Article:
Who is Dr
Denis Mukwege?

Dr Denis Mukwege is a world-renowned gynaecologist, human rights activist and Nobel Peace laureate from east Congo. He has become the world’s leading specialist in the treatment of wartime sexual violence and a global campaigner against the use of rape as a weapon of war.

As a child Denis Mukwege accompanied his father, a pastor, to visit the sick in Bukavu, a city in the eastern part of the Democratic Republic of the Congo (DRC) on the shore of Lake Kivu. One day, they went to see a terminally-ill boy. They prayed for him but were unable to do more.

Mukwege was eight years old at that time and decided after this experience that he would become a doctor. He told his father: “You can pray, but I will give medicines.”

Today Denis Mukwege is a world-renowned gynaecologist. Due to the high level of sexual violence in the region and a war that has been shaking east Congo for more than two decades, he specialised in the treatment of women raped during the conflict.

Photo: Mwangaza & Ukweli

Founder of Panzi Hospital

Dr Denis Mukwege founded Panzi Hospital and Foundation. The team developed a particularly effective, holistic model of healing and has treated more than 50,000 victims of sexual violence.

On an empty plot of land in Panzi, a hilly, impoverished neighbourhood on the outskirts of Bukavu, Denis Mukwege founded Panzi Hospital in 1999 as a clinic for gynaecological and obstetric care. However, when war broke out shortly after, more and more patients arrived with gruesome injuries. Girls whose organs were destroyed by gang rapes. Women whose vaginas were torn apart by the insertion of weapons.

At that time, Dr Mukwege was the only obstetrician-gynaecologist in the region. As Panzi Hospital became a refuge for thousands of victims, the team developed a specific expertise in the treatment of wartime rape.

Panzi developed a model that integrates psychological support, legal assistance and socio-economic support in the existing medical facility. “We can’t just treat the finger or the ear,” Mukwege explains. “We have to see the person as an entire whole.”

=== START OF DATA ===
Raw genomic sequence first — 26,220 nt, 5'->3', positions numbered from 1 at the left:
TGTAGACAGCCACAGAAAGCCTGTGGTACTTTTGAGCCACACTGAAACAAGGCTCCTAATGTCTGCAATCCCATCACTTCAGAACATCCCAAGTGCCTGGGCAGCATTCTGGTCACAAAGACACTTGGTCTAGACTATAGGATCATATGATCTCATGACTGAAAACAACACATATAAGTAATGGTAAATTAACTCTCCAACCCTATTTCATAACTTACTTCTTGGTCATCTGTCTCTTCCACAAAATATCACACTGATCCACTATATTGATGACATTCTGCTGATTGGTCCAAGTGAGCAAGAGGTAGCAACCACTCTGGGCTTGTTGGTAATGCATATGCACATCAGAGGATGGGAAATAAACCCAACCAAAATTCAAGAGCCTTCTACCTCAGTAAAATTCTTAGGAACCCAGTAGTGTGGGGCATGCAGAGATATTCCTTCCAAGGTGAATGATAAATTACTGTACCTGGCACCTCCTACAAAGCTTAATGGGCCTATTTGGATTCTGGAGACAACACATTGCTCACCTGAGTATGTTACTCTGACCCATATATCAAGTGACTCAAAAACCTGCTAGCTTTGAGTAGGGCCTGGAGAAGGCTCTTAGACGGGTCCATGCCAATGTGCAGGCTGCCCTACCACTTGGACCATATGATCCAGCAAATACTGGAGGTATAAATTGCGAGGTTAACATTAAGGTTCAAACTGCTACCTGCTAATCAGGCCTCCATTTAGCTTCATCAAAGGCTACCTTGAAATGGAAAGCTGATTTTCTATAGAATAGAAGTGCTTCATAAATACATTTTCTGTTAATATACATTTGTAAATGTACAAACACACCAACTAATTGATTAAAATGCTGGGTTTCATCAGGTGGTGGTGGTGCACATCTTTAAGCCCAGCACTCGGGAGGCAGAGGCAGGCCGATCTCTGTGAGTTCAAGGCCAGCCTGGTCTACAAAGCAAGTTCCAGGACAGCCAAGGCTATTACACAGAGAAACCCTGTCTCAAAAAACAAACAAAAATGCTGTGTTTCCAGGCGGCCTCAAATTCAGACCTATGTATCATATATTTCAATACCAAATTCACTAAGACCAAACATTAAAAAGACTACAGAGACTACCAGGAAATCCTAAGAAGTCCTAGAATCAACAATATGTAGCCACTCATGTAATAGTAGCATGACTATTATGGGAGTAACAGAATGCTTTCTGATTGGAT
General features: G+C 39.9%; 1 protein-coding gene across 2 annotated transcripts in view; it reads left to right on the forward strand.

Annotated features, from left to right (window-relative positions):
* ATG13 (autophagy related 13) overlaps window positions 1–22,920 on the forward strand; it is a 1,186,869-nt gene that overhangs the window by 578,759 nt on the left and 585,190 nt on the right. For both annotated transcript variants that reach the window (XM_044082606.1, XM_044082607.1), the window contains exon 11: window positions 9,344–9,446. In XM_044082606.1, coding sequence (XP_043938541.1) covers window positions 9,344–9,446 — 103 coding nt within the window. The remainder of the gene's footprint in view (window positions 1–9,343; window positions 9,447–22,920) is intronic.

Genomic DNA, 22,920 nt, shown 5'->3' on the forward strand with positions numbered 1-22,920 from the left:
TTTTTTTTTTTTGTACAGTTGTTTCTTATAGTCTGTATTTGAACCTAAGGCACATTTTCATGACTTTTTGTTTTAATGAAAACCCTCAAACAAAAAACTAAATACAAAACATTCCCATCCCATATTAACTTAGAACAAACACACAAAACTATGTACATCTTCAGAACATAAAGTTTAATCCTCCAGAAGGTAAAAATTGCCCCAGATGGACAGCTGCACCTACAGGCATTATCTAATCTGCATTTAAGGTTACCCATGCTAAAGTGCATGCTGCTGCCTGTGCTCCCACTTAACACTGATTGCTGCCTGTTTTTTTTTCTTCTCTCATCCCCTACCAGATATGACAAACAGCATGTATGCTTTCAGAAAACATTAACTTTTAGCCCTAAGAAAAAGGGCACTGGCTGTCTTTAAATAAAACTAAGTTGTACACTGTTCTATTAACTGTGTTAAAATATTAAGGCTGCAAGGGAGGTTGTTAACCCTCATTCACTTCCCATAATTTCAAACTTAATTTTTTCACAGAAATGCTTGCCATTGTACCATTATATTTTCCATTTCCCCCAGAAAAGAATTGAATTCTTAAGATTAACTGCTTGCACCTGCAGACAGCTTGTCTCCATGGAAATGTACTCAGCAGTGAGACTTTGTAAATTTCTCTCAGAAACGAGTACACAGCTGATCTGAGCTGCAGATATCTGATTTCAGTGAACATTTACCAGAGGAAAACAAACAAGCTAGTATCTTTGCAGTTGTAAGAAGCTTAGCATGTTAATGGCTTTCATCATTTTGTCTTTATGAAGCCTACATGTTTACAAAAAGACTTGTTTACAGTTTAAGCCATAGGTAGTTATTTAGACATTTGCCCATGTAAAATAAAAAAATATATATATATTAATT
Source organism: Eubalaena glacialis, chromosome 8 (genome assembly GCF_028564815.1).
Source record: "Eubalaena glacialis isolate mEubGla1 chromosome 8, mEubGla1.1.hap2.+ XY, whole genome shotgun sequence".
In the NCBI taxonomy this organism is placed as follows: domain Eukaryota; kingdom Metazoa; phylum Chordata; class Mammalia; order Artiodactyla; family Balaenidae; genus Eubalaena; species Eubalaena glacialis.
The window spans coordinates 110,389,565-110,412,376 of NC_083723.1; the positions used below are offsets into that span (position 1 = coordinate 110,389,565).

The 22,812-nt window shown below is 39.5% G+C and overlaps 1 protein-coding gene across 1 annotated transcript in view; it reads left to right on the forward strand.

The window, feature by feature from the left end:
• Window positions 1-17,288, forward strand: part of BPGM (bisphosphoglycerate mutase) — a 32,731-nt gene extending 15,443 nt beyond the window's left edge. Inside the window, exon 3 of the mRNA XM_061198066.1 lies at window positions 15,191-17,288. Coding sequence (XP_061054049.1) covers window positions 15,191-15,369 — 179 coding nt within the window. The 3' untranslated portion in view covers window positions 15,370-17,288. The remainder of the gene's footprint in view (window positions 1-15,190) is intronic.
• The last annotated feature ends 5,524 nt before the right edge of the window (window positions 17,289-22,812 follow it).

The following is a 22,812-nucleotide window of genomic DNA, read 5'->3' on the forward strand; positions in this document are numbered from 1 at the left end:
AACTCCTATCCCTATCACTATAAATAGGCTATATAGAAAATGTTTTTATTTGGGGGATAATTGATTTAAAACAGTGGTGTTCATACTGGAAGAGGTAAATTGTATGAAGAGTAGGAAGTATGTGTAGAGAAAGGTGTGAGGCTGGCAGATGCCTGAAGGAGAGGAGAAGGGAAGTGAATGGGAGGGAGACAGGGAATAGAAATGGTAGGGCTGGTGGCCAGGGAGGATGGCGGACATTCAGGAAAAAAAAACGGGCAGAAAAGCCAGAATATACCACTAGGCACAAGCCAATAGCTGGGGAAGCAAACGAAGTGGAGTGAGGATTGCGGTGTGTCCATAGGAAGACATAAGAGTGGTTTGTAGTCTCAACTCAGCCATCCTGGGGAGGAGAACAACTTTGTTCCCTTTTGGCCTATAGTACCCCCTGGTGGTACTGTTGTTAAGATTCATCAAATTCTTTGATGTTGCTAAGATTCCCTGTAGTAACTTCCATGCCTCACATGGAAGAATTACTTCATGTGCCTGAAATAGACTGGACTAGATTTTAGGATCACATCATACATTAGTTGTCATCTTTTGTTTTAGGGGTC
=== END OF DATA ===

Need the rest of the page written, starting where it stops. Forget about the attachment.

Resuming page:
Over the years, Dr Mukwege has become a world-leading expert on how to treat the wounds of sexual violence.

Photo: UNHCR/Jean-Marc Ferré

Global advocate against rape as a weapon of war

Dr Denis Mukwege campaigns globally to bring the use of rape as a weapon of war to an end. He was awarded the 2018 Nobel Peace Prize for his activism and received numerous other awards for his outstanding services to survivors of rape.

As the number of rape victims arriving at the gate of Panzi Hospital increased, Denis Mukwege realised that medical services alone will not solve the problem. “You can’t operate against violence,” he says. “You can only abolish it.” Together with the Yazidi activist Nadia Murad, Dr Mukwege received the 2018 Nobel Peace Prize for his “efforts to end the use of sexual violence as a weapon of war and armed conflict.”

In his efforts to bring the topic to the attention of the UN and other international organisations, to increase protection for women and to advocate that those responsible for sexual violence be brought to justice, he has become a leading activist for human rights and gender equality.

Dr Mukwege received numerous awards for his work, including the UN Human Rights Prize (2008), the Right Livelihood Award (2013) and the Sakharov Prize of the European Parliament (2014). TIME magazine listed him among the world’s 100 most influential persons and the Carter Foundation named him a ‘citizen of the world.’

In October 2012, a few weeks after he had given a speech at the United Nations in which he denounced the decade-long conflict in Congo, five armed men invaded the compound of his house in Bukavu. They held his family at gunpoint and killed his friend and security guard, Joseph Bizimana. Denis Mukwege survived the assassination attempt but fled with his family to Belgium for a short period of time.

In east Congo, women started to save money which they brought to the hospital, willing to pay for his return ticket. Dr Mukwege decided to respond to their calls. Despite continuous threats against him, he returned to Bukavu in January 2013 and resumed his work at the hospital.